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Diets: Bogus or beneficial?

British Heart Foundation diet and other fake diets
By
WebMD Feature
Medically Reviewed by Dr Rob Hicks

One thing is certain: whether in health or fashion magazines, in papers or on the internet - there is no shortage of tips for losing weight, feeling better and improving your looks.

"Five belly fat busting diet tips"; the "Wedding Dress Crash Diet"; the " Cabbage soup diet". The seemingly endless list of weight loss programmes often tries to lure us with the hope that we can lose the maximum amount of weight in the minimum period of time, with the smallest amount of effort.

Expert advice

No diets please, we're losing weight

Eleanor Donaldson, a dietitian from Leicestershire, has a list of pointers for spotting the bogus diet. More on those in a moment - but her number one piece of advice may come as a surprise: be wary of any plan that has the word 'diet' in it. "My top tip is: if it's got the word 'diet' in it, avoid it, because a diet is something you start and then you stop," she tells us.

Most dietitians agree: losing weight should involve more than a few days slavishly following the latest guru, celebrity or fad, but instead involve a change of lifestyle and a realistic assessment of why you want to slim down.

Eleanor, a spokesperson for the British Dietetic Association, says she has seen many patients who have tried every kind of diet that comes along. "Then they eventually make some proper, sustainable lifestyle changes and they look back at what they've done over the past two years and they think, 'gosh, why did I lose that time'," she says.

Bogus diets

Victoria Taylor, senior heart health dietitian at the British Heart Foundation (BHF), says it is fairly simple to spot poor dieting advice. "Quite often with 'fad' diets, if it looks too good to be true, the chances are it is."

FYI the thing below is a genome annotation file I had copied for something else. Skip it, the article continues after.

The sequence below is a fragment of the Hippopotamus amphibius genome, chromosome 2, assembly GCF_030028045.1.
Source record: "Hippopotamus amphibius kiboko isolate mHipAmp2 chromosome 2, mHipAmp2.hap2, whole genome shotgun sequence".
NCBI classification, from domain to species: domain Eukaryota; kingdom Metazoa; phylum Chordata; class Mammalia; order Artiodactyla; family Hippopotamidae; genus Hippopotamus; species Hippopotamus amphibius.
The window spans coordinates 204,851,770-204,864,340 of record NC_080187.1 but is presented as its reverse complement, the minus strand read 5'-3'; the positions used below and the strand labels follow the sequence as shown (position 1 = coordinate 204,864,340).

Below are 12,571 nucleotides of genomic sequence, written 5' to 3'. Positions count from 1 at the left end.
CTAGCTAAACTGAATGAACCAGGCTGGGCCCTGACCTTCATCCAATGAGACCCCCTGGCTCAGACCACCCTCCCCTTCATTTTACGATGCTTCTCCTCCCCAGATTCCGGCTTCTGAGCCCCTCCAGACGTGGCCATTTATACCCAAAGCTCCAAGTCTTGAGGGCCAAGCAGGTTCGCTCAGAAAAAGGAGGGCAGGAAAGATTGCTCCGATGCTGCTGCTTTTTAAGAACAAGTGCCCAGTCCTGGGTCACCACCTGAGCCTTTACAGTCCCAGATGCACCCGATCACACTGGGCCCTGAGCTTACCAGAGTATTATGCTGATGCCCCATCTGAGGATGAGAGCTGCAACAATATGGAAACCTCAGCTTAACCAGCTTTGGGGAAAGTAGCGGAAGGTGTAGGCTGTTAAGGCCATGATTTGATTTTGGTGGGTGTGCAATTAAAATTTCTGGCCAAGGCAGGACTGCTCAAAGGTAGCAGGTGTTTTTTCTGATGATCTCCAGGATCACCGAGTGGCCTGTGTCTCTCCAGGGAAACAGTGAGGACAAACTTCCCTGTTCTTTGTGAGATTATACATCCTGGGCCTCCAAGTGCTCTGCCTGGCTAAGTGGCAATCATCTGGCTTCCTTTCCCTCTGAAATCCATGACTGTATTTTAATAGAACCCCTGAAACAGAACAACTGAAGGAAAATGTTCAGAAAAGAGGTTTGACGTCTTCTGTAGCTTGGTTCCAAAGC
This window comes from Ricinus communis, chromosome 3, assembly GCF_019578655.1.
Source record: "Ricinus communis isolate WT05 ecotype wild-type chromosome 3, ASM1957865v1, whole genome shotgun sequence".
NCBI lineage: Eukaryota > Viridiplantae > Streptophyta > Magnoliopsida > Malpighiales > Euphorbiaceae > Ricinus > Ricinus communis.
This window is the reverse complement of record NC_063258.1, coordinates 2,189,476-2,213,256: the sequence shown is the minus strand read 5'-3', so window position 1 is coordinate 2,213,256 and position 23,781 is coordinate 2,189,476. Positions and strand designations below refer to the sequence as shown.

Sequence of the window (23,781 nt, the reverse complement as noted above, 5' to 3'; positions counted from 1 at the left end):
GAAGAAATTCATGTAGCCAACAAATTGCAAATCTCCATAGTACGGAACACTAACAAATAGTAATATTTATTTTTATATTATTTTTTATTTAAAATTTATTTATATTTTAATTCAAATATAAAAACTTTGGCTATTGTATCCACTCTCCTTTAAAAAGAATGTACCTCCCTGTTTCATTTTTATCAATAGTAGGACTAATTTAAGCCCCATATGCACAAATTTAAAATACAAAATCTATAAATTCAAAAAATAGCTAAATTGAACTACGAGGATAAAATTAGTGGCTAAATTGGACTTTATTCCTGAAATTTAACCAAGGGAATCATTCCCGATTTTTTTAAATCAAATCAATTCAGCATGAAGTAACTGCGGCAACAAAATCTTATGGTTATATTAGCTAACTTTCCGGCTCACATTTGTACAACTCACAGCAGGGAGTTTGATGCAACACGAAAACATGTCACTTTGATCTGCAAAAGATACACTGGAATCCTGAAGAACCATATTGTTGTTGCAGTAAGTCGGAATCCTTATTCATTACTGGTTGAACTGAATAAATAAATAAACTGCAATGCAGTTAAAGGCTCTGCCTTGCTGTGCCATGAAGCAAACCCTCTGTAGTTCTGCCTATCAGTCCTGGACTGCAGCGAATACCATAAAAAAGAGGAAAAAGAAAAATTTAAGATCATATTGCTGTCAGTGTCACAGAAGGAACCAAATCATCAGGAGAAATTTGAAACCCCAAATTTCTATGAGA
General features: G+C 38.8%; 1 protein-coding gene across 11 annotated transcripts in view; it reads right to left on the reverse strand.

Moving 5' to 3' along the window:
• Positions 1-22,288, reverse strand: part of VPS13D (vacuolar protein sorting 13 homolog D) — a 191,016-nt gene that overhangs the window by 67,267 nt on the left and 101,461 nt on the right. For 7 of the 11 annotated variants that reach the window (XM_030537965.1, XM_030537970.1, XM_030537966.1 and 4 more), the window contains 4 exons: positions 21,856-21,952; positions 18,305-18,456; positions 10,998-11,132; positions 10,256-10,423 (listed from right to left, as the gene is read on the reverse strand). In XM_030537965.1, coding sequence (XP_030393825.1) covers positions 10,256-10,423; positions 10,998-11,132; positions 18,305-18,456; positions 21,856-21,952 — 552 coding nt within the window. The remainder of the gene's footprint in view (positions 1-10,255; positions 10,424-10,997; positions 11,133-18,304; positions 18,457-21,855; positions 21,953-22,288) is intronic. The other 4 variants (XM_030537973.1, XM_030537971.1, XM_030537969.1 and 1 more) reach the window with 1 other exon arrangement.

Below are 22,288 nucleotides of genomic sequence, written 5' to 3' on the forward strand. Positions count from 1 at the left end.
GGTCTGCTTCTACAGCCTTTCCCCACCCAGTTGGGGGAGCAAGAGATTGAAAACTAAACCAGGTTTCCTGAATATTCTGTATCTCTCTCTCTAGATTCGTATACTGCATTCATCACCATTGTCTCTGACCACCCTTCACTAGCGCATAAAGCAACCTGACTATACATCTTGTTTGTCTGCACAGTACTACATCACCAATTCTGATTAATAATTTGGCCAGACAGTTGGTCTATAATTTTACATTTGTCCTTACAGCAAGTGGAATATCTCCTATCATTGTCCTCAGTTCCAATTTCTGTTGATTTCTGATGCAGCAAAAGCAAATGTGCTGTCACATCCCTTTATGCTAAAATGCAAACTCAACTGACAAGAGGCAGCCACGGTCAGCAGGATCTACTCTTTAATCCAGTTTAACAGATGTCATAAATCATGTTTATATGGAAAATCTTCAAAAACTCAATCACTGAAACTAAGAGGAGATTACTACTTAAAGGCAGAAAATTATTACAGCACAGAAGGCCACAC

The BHF recently spoke out against a "bogus" diet circulating on the internet after callers to its switchboard wanted to know whether it had really been endorsed by the charity. The answer was, it hadn't. What had previously appeared under a number of aliases, including the " Heart Healthy Diet", the "Greenlane Diet" and the " 3 day diet", was also being promoted as the 'British Heart Foundation Diet'.

Victoria told us they decided to issue a press release to make it clear that the diet, which involved a strict regime lasting three days, had nothing to do with them and was, "quite far from what we would recommend".

Going viral

Where once diets were found in magazines, newspapers and books, the internet has opened up a vast new arena, allowing users fast access to information at the click of a mouse. It has also meant that dieting advice can be spread around the globe, regardless of its value and probably nobody will know where it came from. "The problem with the internet is that there are an awful lot of unreliable sources out there," Eleanor says.

The origin of the 'heart diet', for instance, is unclear. Despite its misleading links to a British charity, there were national variations in some of the products mentioned. However, wherever it appeared it followed a basic formula. On day one, breakfast consists of black coffee or tea, half a grapefruit, a slice of toast and a tablespoon of peanut butter. On day two, dieters can have two frankfurters with a cup of cabbage and half a cup of carrots.

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